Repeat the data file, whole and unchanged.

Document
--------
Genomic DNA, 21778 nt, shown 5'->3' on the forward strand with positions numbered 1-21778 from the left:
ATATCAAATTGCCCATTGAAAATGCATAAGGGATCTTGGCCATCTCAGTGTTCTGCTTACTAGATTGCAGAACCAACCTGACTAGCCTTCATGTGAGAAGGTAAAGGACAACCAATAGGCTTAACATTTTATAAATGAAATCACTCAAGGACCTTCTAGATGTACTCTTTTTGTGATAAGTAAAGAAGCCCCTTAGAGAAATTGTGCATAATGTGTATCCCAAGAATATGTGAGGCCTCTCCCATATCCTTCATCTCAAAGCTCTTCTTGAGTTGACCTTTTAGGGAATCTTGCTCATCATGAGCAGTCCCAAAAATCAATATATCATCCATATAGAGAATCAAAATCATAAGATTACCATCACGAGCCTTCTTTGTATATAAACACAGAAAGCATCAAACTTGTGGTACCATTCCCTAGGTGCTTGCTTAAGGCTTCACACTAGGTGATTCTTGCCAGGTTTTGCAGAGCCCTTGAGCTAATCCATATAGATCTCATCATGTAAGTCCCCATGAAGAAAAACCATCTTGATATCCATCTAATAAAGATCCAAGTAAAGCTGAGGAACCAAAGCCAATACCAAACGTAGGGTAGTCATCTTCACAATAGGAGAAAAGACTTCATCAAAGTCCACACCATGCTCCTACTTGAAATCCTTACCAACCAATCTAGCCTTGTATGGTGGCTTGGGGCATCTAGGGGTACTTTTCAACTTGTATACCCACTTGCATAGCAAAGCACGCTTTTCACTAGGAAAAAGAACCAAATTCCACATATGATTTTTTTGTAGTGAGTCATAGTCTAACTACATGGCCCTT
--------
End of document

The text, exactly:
Genomic DNA, 21778 nt, shown 5'->3' on the forward strand with positions numbered 1-21778 from the left:
ATATCAAATTGCCCATTGAAAATGCATAAGGGATCTTGGCCATCTCAGTGTTCTGCTTACTAGATTGCAGAACCAACCTGACTAGCCTTCATGTGAGAAGGTAAAGGACAACCAATAGGCTTAACATTTTATAAATGAAATCACTCAAGGACCTTCTAGATGTACTCTTTTTGTGATAAGTAAAGAAGCCCCTTAGAGAAATTGTGCATAATGTGTATCCCAAGAATATGTGAGGCCTCTCCCATATCCTTCATCTCAAAGCTCTTCTTGAGTTGACCTTTTAGGGAATCTTGCTCATCATGAGCAGTCCCAAAAATCAATATATCATCCATATAGAGAATCAAAATCATAAGATTACCATCACGAGCCTTCTTTGTATATAAACACAGAAAGCATCAAACTTGTGGTACCATTCCCTAGGTGCTTGCTTAAGGCTTCACACTAGGTGATTCTTGCCAGGTTTTGCAGAGCCCTTGAGCTAATCCATATAGATCTCATCATGTAAGTCCCCATGAAGAAAAACCATCTTGATATCCATCTAATAAAGATCCAAGTAAAGCTGAGGAACCAAAGCCAATACCAAACGTAGGGTAGTCATCTTCACAATAGGAGAAAAGACTTCATCAAAGTCCACACCATGCTCCTACTTGAAATCCTTACCAACCAATCTAGCCTTGTATGGTGGCTTGGGGCATCTAGGGGTACTTTTCAACTTGTATACCCACTTGCATAGCAAAGCACGCTTTTCACTAGGAAAAAGAACCAAATTCCACATATGATTTTTTTGTAGTGAGTCATAGTCTAACTACATGGCCCTT